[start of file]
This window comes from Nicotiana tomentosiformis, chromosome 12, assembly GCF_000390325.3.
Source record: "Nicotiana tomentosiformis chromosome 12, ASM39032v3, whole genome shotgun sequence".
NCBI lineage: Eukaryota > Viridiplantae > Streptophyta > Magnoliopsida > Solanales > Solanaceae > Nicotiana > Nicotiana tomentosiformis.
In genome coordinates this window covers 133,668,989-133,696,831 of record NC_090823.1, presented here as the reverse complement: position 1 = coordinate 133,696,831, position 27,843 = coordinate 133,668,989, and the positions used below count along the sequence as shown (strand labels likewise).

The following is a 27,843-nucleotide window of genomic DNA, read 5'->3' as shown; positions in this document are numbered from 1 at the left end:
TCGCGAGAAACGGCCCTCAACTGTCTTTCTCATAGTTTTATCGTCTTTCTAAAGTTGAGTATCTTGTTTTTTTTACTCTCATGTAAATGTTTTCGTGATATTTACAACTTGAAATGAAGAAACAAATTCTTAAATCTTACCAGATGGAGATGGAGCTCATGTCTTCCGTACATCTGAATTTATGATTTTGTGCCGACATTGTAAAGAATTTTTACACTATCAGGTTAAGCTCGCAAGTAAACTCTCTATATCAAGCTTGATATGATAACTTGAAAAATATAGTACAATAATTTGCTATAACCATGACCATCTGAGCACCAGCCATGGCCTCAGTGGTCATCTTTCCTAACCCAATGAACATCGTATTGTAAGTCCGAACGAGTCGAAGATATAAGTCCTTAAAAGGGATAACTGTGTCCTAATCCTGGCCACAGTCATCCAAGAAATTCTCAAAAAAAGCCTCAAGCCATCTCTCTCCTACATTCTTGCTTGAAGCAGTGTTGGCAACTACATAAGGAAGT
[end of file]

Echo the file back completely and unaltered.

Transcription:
This window comes from Nicotiana tomentosiformis, chromosome 12, assembly GCF_000390325.3.
Source record: "Nicotiana tomentosiformis chromosome 12, ASM39032v3, whole genome shotgun sequence".
NCBI lineage: Eukaryota > Viridiplantae > Streptophyta > Magnoliopsida > Solanales > Solanaceae > Nicotiana > Nicotiana tomentosiformis.
In genome coordinates this window covers 133,668,989-133,696,831 of record NC_090823.1, presented here as the reverse complement: position 1 = coordinate 133,696,831, position 27,843 = coordinate 133,668,989, and the positions used below count along the sequence as shown (strand labels likewise).

The following is a 27,843-nucleotide window of genomic DNA, read 5'->3' as shown; positions in this document are numbered from 1 at the left end:
TCGCGAGAAACGGCCCTCAACTGTCTTTCTCATAGTTTTATCGTCTTTCTAAAGTTGAGTATCTTGTTTTTTTTACTCTCATGTAAATGTTTTCGTGATATTTACAACTTGAAATGAAGAAACAAATTCTTAAATCTTACCAGATGGAGATGGAGCTCATGTCTTCCGTACATCTGAATTTATGATTTTGTGCCGACATTGTAAAGAATTTTTACACTATCAGGTTAAGCTCGCAAGTAAACTCTCTATATCAAGCTTGATATGATAACTTGAAAAATATAGTACAATAATTTGCTATAACCATGACCATCTGAGCACCAGCCATGGCCTCAGTGGTCATCTTTCCTAACCCAATGAACATCGTATTGTAAGTCCGAACGAGTCGAAGATATAAGTCCTTAAAAGGGATAACTGTGTCCTAATCCTGGCCACAGTCATCCAAGAAATTCTCAAAAAAAGCCTCAAGCCATCTCTCTCCTACATTCTTGCTTGAAGCAGTGTTGGCAACTACATAAGGAAGT